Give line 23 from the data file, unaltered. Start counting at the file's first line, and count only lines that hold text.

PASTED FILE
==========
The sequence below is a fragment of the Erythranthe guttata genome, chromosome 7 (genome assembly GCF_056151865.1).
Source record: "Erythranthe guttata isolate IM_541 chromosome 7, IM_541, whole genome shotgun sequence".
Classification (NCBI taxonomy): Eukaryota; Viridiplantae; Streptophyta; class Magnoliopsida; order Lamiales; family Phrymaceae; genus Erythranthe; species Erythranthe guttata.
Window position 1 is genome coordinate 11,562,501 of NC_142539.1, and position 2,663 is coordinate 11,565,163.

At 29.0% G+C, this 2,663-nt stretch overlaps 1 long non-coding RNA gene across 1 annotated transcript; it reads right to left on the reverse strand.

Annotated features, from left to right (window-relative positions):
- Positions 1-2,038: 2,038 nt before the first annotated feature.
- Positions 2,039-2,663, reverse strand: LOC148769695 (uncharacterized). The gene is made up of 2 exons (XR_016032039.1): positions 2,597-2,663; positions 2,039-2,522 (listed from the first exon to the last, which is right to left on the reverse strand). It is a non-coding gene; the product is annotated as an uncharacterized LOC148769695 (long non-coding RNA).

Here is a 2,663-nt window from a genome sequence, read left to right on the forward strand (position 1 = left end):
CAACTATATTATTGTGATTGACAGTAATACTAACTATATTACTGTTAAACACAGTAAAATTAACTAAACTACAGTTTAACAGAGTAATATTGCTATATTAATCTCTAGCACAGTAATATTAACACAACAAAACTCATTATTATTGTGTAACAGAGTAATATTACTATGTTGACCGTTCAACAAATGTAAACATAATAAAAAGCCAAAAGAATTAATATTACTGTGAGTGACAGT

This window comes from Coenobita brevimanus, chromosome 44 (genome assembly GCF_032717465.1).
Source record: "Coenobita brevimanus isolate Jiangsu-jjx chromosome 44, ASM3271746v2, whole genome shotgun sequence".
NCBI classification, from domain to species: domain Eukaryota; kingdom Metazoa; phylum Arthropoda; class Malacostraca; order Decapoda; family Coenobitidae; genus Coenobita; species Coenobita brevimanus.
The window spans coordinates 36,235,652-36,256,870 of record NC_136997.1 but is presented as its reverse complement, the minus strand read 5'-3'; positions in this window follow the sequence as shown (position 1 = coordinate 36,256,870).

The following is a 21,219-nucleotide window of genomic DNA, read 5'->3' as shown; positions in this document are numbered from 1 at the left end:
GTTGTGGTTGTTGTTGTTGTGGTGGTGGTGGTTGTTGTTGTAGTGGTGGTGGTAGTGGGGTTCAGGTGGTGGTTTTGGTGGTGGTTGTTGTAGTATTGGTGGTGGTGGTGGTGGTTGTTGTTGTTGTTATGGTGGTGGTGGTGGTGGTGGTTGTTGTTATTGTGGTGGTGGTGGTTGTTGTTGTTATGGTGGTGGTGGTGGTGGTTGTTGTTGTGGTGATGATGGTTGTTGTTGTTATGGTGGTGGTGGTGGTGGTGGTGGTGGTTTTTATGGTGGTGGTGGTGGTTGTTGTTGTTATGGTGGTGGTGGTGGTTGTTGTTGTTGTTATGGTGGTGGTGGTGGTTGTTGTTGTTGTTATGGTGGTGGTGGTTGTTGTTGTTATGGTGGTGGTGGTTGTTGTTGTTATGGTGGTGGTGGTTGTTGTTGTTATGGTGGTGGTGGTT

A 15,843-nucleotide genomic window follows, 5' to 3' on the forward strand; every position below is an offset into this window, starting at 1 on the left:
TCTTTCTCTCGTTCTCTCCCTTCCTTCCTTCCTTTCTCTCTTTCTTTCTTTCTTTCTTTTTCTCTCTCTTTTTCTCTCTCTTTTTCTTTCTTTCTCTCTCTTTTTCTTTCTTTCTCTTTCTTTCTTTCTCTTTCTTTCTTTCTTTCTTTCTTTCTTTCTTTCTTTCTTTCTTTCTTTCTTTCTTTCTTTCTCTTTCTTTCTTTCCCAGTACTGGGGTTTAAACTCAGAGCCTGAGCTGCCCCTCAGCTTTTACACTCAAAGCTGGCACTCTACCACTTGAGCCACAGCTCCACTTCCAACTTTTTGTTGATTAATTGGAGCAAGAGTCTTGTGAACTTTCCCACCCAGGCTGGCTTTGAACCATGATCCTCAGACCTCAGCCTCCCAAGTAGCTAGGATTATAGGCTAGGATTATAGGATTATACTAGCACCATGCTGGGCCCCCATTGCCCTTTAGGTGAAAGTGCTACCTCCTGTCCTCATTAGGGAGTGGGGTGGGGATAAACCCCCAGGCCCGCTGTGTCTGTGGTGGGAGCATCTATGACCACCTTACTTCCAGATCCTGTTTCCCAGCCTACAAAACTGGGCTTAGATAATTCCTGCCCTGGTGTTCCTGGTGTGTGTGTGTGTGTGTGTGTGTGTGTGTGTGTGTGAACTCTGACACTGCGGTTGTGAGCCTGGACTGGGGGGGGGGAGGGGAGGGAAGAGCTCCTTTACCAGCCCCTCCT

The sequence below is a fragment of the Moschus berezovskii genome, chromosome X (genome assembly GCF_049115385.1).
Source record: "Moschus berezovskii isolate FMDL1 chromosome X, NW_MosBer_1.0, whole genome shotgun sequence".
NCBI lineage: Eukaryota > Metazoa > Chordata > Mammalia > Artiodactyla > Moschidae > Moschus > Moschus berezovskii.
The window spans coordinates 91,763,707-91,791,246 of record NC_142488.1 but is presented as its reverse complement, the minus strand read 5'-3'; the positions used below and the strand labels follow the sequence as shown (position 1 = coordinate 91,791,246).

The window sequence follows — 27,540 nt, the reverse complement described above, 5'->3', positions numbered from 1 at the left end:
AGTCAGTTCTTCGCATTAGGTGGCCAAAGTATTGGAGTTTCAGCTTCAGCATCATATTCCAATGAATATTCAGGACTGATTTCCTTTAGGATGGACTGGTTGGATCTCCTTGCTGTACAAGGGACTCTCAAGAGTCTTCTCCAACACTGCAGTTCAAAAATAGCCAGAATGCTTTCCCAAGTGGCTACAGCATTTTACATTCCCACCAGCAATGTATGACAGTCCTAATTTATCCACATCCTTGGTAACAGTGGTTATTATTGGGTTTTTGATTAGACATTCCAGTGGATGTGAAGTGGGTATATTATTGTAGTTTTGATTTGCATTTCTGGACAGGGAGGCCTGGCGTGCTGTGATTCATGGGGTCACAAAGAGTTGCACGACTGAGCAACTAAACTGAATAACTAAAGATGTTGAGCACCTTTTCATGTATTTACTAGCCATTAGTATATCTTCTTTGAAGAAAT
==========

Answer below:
The window sequence follows — 27,540 nt, the reverse complement described above, 5'->3', positions numbered from 1 at the left end: